Scholes vs Gerrard vs Lampard: Who's better?

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Jamie Carragher’s recent rankings are wrong and says much about the English view of the game.

Scholes’ superiority is due to his possession of qualities rarely seen in an English player. His passing range and accuracy were phenomenal, but most impressive was his intelligence and ability to dictate a game.

There are countless midfielders capable of spraying a 40 or 50 yard pass but few with the footballing brain to assess when to use it and when to favour the short. This is where Gerrard and Lampard fall short.

Yes, it is possible to find examples where they have found teammates with similar accuracy to Scholes, but there is an overwhelming catalogue of evidence where they are too quick to go long.

Any regular spectator of England in the last six years can testify that despite the obvious qualities of duo, neither have had Scholes’ ability to ensure that his team dominate possession. That instinct that allowed him to slow play or inject pace into the game at will, and always at the right time.

The counter offered by Gerrard’s loyal allegiance is that he has more recently adopted a similarly more measured approach. However, despite a notable positional shift to a deeper role in Liverpool’s midfield, he is yet to exhibit anywhere near Scholes’ mastery.

The way that an ageing Scholes was able to run the FA Cup game at Anfield in 2012 is a frank
reminder of this. Lampard, for all his professionalism and the admirable commitment he has shown in his development of his game has never had the talent to achieve this.

Carragher’s main argument supporting the supposed supremacy of Gerrard and Lampard is that they have scored more goals at important times for their teams.

Firstly, scoring an important goal does not make you a better midfielder. Xavi has never scored a goal in a major international tournament, yet was there a better midfielder at Euro 2012 & 2008 or the last world cup?

Even if scoring goals is to be considered key criteria, Carragher and Scholes’ critics forget one thing: Paul Scholes scores goals. His goal tally of 107 in 499 games for United equals a ratio of 0.21 goals a game, pretty similar to Gerrard’s 0.22 ratio with 98 in 444.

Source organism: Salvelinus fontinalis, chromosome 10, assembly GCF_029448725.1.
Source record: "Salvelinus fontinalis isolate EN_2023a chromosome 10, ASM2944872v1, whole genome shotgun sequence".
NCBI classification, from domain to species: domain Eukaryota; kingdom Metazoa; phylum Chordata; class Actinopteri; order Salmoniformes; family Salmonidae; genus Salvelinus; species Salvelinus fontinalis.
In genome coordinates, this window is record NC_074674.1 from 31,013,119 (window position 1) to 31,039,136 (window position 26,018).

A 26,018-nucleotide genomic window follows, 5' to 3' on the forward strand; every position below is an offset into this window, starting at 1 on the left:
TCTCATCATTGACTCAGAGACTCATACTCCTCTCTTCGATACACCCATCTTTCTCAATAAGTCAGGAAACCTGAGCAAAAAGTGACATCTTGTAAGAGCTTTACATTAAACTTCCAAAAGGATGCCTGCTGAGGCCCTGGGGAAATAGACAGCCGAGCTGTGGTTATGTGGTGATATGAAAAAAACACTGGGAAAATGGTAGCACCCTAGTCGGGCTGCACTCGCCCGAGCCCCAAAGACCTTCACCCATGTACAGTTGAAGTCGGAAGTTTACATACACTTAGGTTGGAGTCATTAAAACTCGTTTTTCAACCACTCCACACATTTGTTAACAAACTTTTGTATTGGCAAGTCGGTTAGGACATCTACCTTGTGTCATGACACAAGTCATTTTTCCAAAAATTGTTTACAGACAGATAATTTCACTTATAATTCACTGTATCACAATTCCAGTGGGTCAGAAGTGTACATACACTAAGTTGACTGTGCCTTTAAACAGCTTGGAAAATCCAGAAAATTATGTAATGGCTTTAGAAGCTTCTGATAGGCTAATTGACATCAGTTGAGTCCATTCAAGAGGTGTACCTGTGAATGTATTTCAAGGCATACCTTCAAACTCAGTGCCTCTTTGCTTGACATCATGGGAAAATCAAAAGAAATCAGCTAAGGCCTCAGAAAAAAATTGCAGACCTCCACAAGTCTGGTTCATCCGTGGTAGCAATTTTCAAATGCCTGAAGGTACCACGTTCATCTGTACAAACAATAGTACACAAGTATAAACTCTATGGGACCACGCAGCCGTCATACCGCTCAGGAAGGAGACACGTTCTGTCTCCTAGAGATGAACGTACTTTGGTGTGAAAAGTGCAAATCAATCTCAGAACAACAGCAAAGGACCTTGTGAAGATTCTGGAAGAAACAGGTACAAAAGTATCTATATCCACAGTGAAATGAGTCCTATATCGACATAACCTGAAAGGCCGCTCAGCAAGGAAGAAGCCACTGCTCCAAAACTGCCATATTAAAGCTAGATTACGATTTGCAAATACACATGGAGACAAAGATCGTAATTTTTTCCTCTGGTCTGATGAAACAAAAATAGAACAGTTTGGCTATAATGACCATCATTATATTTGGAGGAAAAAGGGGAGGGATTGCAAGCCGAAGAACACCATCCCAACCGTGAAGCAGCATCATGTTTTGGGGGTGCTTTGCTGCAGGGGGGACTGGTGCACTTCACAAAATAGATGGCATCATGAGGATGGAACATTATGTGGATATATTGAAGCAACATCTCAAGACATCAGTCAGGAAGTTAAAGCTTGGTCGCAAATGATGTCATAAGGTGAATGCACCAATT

In terms of goal scoring, Lampard wins the battle for quantity with 0.34 a game for Chelsea. However, this includes 48 penalties, without which his ratio falls to 0.23. He has also achieved this while playing most of his career with protection from two midfield pivots, allowing for greater attacking freedom. Also, as stated earlier this is not the principle attribute midfielders should be judged by.

Gerrard’s ability to rise to the challenge of a big game is now legendary and allows him to usurp Lampard in the rankings. Goals in the 2005 Champions League final and 2006 FA Cup final will forever hold their place in Liverpool folklore.

Yet, again this is an area where Scholes has been underestimated. Carragher championed Lampard’s, now meaningless, goal in 2008 Champions League final which Paul Scholes’ United won. How did United get to that final? An exquisite blast from the outside of Scholes’ right boot that swivelled into the top corner, leaving Barcelona beaten.

Whilst Gerrard’s goals were often fired in more dramatic circumstances, Scholes has made similar contributions to United’s trophy haul. For example, the 1999 FA Cup final was won through a Paul Scholes goal and assist for Teddy Sheringham.

England selection choices is an unavoidable issue. Yet, Eriksson’s choice to move Scholes to the left in favour of a Gerrard- Lampard partnership in the centre is hardly definitive evidence. This is the same man who played Owen Hargreaves, who when fit was one of the best defensive midfielders in Europe, on the left wing.

This is the same man who selected a teenage Theo Walcott, with more GCSEs than England caps and Arsenal appearances, over Defoe and the top scoring Englishman at the time, Darren Bent.

In many ways, it was as Gary Neville said, “the easy choice” with Scholes, being the meekest, the least likely to complain and attract controversy. Eriksson’s decision is perhaps one of his biggest mistakes but, in a way, is actually a compliment to Scholes’ more cultured technical ability.

Scholes was seen as the most intelligent and asked to make the same adaptation that Zinedine Zidane was asked to make for France: playmaking from the left.

Overall, Scholes was the conductor and the architect, effortlessly dictating the play for a United team that won everything in his 20 years at the club. His medal collection, featuring 11 Premier Leagues, three FA Cups, and two Champions Leagues, dwarves that of his rivals.

Yet, what elevates him beyond being a great English midfielder and allows him to take his place amongst the upper echelons of world greats is far a more intangible magic; an element of control, an aura of composure on the ball that puts him alongside the Xavis and Pirlos.

Carragher’s undervaluing of Scholes encapsulates much of what’s wrong with English football.

To rate those two over Scholes is to value power and graft over technique, finesse, and intelligence. Gerarrd is a great leader, Lampard is a great pro, Scholes is a genius.

While Gerrard and Lampard are very good players, compared to Scholes' artistry, their style of midfield play is brute and vulgar. It is like comparing vodka to fine wine.

Scholes, Gerrard, Lampard. In that Order.

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Manchester United
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